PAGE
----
The Virginia Supreme Court, by a 6-1 margin, reversed the conviction of Falls Church resident Michael Gardner on charges of child molestation in a ruling issued last week.
Gardner, former chair of the Falls Church City Democratic Committee and husband of former Falls Church Mayor Robin Gardner, was convicted of molesting two girls at a birthday party at his house in 2011 and sentenced to 22 years in prison in 2012.
The Supreme Court ruled that the Circuit Court trial judge, Benjamin Kendrick, improperly barred two character witnesses from testifying about whether Gardner had a reputation as a good caretaker of children. Their testimony was limited to Gardner’s general reputation for honesty and peacefulness.
A statement from the Gardner family, issued by Gardner’s legal team, was released last Friday. It read, “We have always known that Michael’s trial had many errors. We are very pleased that the Supreme Court of Virginia came to the same conclusion. This has been a very difficult three years and we look forward to seeing Michael out of prison and in our home. We want to thank all of our family and friends who have stood by us during this ordeal and look forward to their ongoing support as we continue this battle.”
According to Gardner’s attorney, Peter Greenspun, in a news release, “Michael Gardner and his family are ecstatic that the Supreme Court has ruled what we have known since the trial, that his convictions were based on a flawed prosecution and trial process…(such that) the convictions must not stand.”
He stated, “Mr. Gardner will be prepared to challenge these charges in a trial based on the proper application of the rules of evidence.”
The next step, according to Greenspun, “will be for Mr. Gardner to return to the Arlington County Circuit Court.” He added, “We will request that Mr. Gardner be released on bond as he was before the last trial.”
Since the ruling fell short of finding Gardner innocent of the charges, the “double jeopardy” rule does not apply, and the Commonwealth Attorney’s office has made it clear a new trial will ensue, the News-Press has learned. Commonwealth attorneys consulted with the parents of the girls involved in the case before deciding to go for a re-trial.
The original charges arose from events alleged to have taken place during sleepovers at Gardner’s home on June 16 and June 18, 2011, and involve pre-teen girls who were friends of Gardner’s daughter. After a jury trial, Gardner was found guilty of two counts of aggravated sexual battery and one count of object sexual penetration.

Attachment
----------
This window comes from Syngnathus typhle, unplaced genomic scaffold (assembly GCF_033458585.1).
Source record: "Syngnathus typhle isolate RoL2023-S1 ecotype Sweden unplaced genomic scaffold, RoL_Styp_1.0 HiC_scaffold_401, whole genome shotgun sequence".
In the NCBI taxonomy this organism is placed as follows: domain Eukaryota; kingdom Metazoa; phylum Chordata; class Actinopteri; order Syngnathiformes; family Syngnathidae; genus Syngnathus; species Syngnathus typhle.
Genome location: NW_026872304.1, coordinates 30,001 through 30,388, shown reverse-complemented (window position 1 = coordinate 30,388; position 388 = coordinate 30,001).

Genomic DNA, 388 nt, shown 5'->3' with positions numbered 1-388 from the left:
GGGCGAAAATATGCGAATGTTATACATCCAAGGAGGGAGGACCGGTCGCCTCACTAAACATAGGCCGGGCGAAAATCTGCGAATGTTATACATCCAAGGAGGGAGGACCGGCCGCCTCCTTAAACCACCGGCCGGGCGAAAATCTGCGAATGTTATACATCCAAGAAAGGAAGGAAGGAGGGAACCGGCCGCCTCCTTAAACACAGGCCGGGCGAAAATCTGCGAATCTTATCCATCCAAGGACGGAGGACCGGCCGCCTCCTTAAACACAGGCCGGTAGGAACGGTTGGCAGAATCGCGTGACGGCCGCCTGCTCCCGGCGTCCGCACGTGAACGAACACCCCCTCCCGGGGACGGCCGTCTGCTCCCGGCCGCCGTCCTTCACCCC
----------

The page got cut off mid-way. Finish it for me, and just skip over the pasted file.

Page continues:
Gardner appealed his conviction to the Virginia Court of Appeals, which denied his petition in June 2013. Then the State Supreme Court granted his petition last week on June 5, saying in a 22-page opinion written by Justice S. Bernard Goodwyn, “The dispositive issue for purposes of this appeal is whether the Court of Appeals erred in affirming the judgment of conviction despite the circuit court’s refusal to permit Gardnder to elicit evidence of his good character through two witnesses.”
“While presenting its case at trial, the defense called six character witnesses,” the opinion read. “In addition to presenting evidence of Gardner’s character for truth and veracity, Gardner also attempted to question two of those character witnesses about his reputation in the community for being a good caretaker of children and for not being sexually assaultive or abusive toward them.”
When Gardner’s counsel asked one of the witnesses, “Do you know what Mr. Gardner’s reputation is, among those who know him well, for being someone who would be a good caretaker of children, as opposed to someone who would harm or abuse or be neglectful of them?”
The Commonwealth attorney objected, arguing that Gardner’s attorney was limited to presenting character evidence “relating to a reputation for truthfulness and veracity or for peacefulness,” only.
Gardner’s attorney argued that his client was entitled to present evidence regarding his reputation for possessing traits related to the crimes charged. Nonetheless, Judge Kendrick upheld the objection.
There were a number of other procedural grounds upon which the Gardner team based its appeal, but the Supreme Court declined to even hear or comment on them, given the demonstrative nature of this defect.
As of press time, no dates had been established for the expected relocation of Gardner within the prison system, his appeal for bond, or the date for a new trial.